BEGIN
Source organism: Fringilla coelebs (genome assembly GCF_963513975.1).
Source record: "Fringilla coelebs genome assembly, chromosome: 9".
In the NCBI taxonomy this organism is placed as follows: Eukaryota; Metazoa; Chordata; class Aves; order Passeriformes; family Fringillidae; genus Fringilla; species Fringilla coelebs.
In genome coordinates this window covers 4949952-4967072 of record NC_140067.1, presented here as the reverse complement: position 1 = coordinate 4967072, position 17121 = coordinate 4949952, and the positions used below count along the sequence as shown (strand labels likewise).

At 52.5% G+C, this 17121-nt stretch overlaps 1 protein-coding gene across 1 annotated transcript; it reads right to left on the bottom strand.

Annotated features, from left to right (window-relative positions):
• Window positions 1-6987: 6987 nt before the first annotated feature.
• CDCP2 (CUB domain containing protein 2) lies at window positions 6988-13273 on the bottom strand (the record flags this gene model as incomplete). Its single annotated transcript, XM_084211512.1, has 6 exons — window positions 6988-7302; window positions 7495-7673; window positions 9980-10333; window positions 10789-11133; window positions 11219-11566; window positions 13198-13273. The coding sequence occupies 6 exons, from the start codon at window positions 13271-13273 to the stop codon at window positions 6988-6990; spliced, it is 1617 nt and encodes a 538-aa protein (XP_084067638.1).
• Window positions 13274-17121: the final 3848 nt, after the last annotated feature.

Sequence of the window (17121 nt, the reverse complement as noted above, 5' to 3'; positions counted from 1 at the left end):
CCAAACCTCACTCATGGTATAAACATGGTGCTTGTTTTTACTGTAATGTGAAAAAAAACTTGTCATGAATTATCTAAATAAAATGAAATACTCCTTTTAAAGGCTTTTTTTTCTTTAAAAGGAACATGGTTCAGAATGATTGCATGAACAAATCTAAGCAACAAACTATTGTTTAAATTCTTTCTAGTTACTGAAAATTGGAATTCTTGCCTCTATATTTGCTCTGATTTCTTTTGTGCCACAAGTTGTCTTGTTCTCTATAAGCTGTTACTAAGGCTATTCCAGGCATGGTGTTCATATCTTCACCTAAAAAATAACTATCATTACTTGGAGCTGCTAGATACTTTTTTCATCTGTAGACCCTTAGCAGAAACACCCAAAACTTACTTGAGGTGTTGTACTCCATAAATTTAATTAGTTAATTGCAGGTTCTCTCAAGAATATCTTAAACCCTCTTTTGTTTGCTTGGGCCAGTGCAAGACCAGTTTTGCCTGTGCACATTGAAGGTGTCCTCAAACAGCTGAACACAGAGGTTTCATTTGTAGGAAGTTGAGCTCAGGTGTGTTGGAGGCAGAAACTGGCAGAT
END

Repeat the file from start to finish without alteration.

Source organism: Fringilla coelebs (genome assembly GCF_963513975.1).
Source record: "Fringilla coelebs genome assembly, chromosome: 9".
In the NCBI taxonomy this organism is placed as follows: Eukaryota; Metazoa; Chordata; class Aves; order Passeriformes; family Fringillidae; genus Fringilla; species Fringilla coelebs.
In genome coordinates this window covers 4949952-4967072 of record NC_140067.1, presented here as the reverse complement: position 1 = coordinate 4967072, position 17121 = coordinate 4949952, and the positions used below count along the sequence as shown (strand labels likewise).

At 52.5% G+C, this 17121-nt stretch overlaps 1 protein-coding gene across 1 annotated transcript; it reads right to left on the bottom strand.

Annotated features, from left to right (window-relative positions):
• Window positions 1-6987: 6987 nt before the first annotated feature.
• CDCP2 (CUB domain containing protein 2) lies at window positions 6988-13273 on the bottom strand (the record flags this gene model as incomplete). Its single annotated transcript, XM_084211512.1, has 6 exons — window positions 6988-7302; window positions 7495-7673; window positions 9980-10333; window positions 10789-11133; window positions 11219-11566; window positions 13198-13273. The coding sequence occupies 6 exons, from the start codon at window positions 13271-13273 to the stop codon at window positions 6988-6990; spliced, it is 1617 nt and encodes a 538-aa protein (XP_084067638.1).
• Window positions 13274-17121: the final 3848 nt, after the last annotated feature.

Sequence of the window (17121 nt, the reverse complement as noted above, 5' to 3'; positions counted from 1 at the left end):
CCAAACCTCACTCATGGTATAAACATGGTGCTTGTTTTTACTGTAATGTGAAAAAAAACTTGTCATGAATTATCTAAATAAAATGAAATACTCCTTTTAAAGGCTTTTTTTTCTTTAAAAGGAACATGGTTCAGAATGATTGCATGAACAAATCTAAGCAACAAACTATTGTTTAAATTCTTTCTAGTTACTGAAAATTGGAATTCTTGCCTCTATATTTGCTCTGATTTCTTTTGTGCCACAAGTTGTCTTGTTCTCTATAAGCTGTTACTAAGGCTATTCCAGGCATGGTGTTCATATCTTCACCTAAAAAATAACTATCATTACTTGGAGCTGCTAGATACTTTTTTCATCTGTAGACCCTTAGCAGAAACACCCAAAACTTACTTGAGGTGTTGTACTCCATAAATTTAATTAGTTAATTGCAGGTTCTCTCAAGAATATCTTAAACCCTCTTTTGTTTGCTTGGGCCAGTGCAAGACCAGTTTTGCCTGTGCACATTGAAGGTGTCCTCAAACAGCTGAACACAGAGGTTTCATTTGTAGGAAGTTGAGCTCAGGTGTGTTGGAGGCAGAAACTGGCAGAT